void setup() {
SERIAL_DEVICE.begin(SERIAL_BAUDRATE);
PRINTLN(F("Starting up DateTime test"));
// setting for monday, dec 21st 2015 @ 17:30:00
// same as setTime(17, 30, 0, 21, 12, 2015);
// call setTime once with
// setTime(YYYY, MM, DD, HH, mm, SS)
// or setup the source directly and don't call this at all...
Chronos::DateTime::setTime(2015, 12, 21, 17, 30, 0);
PRINTLN(" *** No real time source set, so pretending it is currently :");
// Chronos::DateTime objects have a printTo() function that takes
// any Print-complatible object and dumps info through it. This is mostly
// just for debugging, and you can use the various attribute accessor
// methods to pretty-print however you like, in real life.
Chronos::DateTime::now().printTo(SERIAL_DEVICE);
LINES(3);
delay(2000);
}
void basicDateTimeManips() {
LINE();
PRINTLN("**** Basic DateTime Manips Test ****");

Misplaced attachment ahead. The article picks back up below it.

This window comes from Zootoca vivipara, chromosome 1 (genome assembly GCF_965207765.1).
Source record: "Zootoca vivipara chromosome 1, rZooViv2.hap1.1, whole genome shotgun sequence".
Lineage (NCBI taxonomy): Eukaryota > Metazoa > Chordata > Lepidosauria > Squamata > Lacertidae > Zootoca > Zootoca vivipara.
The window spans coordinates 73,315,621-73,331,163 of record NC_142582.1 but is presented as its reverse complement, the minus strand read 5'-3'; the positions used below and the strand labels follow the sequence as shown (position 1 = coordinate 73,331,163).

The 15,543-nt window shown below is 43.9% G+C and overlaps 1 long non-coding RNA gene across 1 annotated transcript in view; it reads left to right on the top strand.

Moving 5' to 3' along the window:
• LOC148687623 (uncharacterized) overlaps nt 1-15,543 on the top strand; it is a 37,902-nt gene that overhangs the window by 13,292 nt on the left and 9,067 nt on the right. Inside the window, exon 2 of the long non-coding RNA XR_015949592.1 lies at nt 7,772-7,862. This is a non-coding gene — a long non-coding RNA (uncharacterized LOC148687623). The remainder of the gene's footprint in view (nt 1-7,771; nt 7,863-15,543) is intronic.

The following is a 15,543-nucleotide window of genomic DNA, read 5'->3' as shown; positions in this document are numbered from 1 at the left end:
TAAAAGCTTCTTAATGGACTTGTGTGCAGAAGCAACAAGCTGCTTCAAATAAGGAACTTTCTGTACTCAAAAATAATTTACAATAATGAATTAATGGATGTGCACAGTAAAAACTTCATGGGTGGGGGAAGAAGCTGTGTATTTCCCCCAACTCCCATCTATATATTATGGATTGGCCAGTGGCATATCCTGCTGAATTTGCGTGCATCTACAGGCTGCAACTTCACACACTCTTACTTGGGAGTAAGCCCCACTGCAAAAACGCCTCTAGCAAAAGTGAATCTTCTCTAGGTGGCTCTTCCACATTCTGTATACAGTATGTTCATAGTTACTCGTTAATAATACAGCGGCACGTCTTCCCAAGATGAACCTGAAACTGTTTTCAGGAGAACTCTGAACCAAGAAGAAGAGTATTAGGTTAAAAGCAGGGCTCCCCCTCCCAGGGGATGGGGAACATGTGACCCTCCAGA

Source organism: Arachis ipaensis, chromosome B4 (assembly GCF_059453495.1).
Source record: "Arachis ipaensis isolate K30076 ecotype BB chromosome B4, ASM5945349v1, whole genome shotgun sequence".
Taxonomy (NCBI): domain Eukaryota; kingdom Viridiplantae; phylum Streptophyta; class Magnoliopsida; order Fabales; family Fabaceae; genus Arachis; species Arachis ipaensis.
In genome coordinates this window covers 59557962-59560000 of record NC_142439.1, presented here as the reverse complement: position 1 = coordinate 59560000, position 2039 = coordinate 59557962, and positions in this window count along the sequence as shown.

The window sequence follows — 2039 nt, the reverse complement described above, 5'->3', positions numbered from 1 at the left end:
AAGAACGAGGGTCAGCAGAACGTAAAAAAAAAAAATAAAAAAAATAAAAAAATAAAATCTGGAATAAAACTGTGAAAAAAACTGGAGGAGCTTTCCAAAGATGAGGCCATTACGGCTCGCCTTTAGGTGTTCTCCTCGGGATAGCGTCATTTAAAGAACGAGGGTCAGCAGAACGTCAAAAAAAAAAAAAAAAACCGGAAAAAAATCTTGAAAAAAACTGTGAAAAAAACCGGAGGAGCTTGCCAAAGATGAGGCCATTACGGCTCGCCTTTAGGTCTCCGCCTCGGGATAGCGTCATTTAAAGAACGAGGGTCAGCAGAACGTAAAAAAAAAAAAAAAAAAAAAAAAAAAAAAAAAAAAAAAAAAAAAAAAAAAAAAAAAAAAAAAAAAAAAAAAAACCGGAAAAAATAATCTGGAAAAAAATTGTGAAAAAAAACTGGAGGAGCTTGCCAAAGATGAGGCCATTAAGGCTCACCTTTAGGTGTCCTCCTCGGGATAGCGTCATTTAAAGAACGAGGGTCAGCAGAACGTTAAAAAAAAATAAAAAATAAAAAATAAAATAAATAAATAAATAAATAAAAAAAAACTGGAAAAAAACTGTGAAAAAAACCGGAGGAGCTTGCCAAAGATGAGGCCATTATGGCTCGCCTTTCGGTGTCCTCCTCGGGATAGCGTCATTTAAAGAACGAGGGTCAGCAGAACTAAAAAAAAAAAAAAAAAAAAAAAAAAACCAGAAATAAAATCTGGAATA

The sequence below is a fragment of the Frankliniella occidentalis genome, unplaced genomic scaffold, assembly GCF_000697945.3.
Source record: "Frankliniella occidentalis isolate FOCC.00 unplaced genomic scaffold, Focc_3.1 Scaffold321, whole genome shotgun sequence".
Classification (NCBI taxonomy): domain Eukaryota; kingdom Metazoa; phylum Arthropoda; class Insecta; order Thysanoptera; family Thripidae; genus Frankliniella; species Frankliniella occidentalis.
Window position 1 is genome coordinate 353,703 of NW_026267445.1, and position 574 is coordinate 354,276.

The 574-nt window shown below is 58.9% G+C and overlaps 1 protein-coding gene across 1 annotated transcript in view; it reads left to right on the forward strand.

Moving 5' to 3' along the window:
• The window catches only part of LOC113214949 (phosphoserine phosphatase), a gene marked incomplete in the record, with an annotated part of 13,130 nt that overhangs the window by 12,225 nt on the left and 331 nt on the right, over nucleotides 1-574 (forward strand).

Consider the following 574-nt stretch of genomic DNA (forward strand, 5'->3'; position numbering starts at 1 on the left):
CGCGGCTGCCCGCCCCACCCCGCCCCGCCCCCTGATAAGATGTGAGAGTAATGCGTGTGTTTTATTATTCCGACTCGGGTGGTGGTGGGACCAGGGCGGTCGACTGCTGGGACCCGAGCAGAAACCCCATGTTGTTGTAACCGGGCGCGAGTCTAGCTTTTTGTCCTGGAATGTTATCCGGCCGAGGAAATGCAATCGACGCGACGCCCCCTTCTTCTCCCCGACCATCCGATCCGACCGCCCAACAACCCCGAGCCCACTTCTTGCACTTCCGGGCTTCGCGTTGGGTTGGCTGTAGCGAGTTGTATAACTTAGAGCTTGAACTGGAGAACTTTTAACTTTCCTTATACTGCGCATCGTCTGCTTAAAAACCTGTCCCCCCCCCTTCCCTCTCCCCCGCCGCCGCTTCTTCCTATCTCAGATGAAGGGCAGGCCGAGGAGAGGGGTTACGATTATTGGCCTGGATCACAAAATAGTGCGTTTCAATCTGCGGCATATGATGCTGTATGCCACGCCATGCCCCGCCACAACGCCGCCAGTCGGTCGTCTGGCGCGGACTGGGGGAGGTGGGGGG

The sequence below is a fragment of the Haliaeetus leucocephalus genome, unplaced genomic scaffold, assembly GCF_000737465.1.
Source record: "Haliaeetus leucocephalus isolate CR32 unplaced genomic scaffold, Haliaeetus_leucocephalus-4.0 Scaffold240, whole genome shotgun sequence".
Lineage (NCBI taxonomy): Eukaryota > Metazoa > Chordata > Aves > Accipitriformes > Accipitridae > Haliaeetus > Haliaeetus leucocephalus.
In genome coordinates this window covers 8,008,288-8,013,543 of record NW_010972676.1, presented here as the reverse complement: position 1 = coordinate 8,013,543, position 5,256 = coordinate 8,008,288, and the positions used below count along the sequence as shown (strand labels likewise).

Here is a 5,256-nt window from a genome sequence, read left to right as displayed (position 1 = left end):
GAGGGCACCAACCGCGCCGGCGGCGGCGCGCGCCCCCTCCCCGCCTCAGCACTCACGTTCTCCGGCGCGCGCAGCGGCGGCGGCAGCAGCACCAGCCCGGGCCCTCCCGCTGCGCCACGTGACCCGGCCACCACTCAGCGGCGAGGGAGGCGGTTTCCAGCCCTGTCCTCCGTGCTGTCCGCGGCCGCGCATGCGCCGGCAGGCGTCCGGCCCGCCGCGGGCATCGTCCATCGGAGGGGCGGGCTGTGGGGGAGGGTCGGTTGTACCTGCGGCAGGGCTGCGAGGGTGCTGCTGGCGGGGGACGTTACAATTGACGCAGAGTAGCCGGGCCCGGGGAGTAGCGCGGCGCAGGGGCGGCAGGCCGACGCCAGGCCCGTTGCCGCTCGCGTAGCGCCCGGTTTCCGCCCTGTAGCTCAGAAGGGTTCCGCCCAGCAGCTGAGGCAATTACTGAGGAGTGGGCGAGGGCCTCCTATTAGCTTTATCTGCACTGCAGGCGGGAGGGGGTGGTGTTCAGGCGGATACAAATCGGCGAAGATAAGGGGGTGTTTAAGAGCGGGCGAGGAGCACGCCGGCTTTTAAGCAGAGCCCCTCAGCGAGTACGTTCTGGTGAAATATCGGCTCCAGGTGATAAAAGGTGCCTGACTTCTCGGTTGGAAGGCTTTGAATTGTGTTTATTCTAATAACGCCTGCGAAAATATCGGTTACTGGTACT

/*
* Chronos::DateTime construction.
*
* You can create DateTime objects using:
* - specific date-time info: DateTime(YYYY, MM, DD, HH, mm, SS)
* - specific epoch (unix timestamp seconds): DateTime(EEEEEEEEE);
* - another DateTime object: DateTime(someotherDateTime)
* - by assignment: DateTime a = someotherDateTime
* - nothing at all: DateTime() -- sets to DateTime(Chronos::DateTime::now())
*
*/
Chronos::DateTime nowTime(Chronos::DateTime::now());
PRINT(F("Right 'now' it's: "));
nowTime.printTo(SERIAL_DEVICE); // dump to serial
LINES(2);
// you can add or subtract "deltas" to/from DateTimes to get other dateTimes
Chronos::DateTime inTwoWeeks = nowTime + Chronos::Span::Weeks(2);
PRINT("In two weeks exactly it will be ");
inTwoWeeks.printTo(SERIAL_DEVICE);
// and subtracting datetimes between each other gives the absolute difference
Chronos::Span::Absolute diff = inTwoWeeks - nowTime;
PRINT(F(" which is "));
PRINT(diff.days());
PRINTLN(F(" days away (of course)"));
// DateTimes and Deltas can be compared using all the standard operators
if ((inTwoWeeks > nowTime) && (diff == Chronos::Span::Days(14))) {
PRINTLN(F("All is well, the future date > the now date..."));
} else {
// should never happen
PRINTLN("Something is going horribly wrong????");
}
Chronos::DateTime evenLater = inTwoWeeks
+ (Chronos::Span::Days(2) - Chronos::Span::Hours(1));
// some overly complicate mathemagic with spans, just to show it...